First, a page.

At the beginning of the book, August says that he's okay with who he is, that he's used to it, but he still tries to cover his face at his new school. In fact, he doesn't even want to go in the beginning. But as the book continues, he really begins to come out of his shell or really I guess, take off the "helmet" that he is wearing and let his personality shine through. I think having Summer sit with him at lunch simply because she wanted to was a big deal for August but then also when they're on the camping trip and the boys defend him instead of picking on him like the other kids started doing. Amos actually attacked Eddie to stand up for August and I think that was a pivotal point to where he realized that he was making a difference and that it didn't matter what he looked like, he made a difference.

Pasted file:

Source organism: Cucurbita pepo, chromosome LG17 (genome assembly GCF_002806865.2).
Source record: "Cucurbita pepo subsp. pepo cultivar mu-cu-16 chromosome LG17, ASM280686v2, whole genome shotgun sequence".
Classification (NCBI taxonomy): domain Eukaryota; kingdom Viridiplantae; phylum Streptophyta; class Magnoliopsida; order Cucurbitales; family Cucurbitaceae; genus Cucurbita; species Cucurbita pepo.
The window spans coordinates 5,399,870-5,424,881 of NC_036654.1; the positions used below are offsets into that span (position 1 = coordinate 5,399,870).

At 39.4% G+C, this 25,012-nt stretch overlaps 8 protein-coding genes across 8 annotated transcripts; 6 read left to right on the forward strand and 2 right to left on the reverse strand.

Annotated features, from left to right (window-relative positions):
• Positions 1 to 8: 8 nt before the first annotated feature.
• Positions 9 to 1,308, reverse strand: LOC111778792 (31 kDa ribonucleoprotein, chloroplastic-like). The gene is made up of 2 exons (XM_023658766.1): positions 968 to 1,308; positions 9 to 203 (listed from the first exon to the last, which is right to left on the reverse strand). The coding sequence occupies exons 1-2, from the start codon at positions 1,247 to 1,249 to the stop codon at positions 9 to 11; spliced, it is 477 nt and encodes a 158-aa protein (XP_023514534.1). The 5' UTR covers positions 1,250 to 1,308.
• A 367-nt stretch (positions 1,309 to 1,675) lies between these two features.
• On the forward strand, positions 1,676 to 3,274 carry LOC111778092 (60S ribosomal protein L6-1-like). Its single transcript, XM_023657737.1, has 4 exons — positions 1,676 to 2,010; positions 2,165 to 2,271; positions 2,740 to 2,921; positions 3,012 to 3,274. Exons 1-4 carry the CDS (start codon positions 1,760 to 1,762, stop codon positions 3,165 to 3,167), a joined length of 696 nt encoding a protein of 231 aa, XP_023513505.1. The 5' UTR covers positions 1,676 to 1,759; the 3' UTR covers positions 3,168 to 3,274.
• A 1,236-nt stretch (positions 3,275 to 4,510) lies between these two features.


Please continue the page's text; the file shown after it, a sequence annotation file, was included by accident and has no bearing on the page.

The graduation ceremony only solidifies this fact when he wins the one award. I even started tearing up reading that as much as I thought it wouldn't affect me. I was wrong. It definitely did. I always talk about kindness, and I'm glad that this book touched on that heavily. “Kinder than is necessary. Because it's not enough to be kind. One should be kinder than needed.” And it's so important because you never know how an act of kindness can change someone's life.
Now I'm really excited to see the movie, and I hope it did the book justice.
Shiloh Adlar, Sixth Year, Prefect, RQT Co-Captain"Let us read, and let us dance; these two amusements will never do any harm to the world." -Voltaire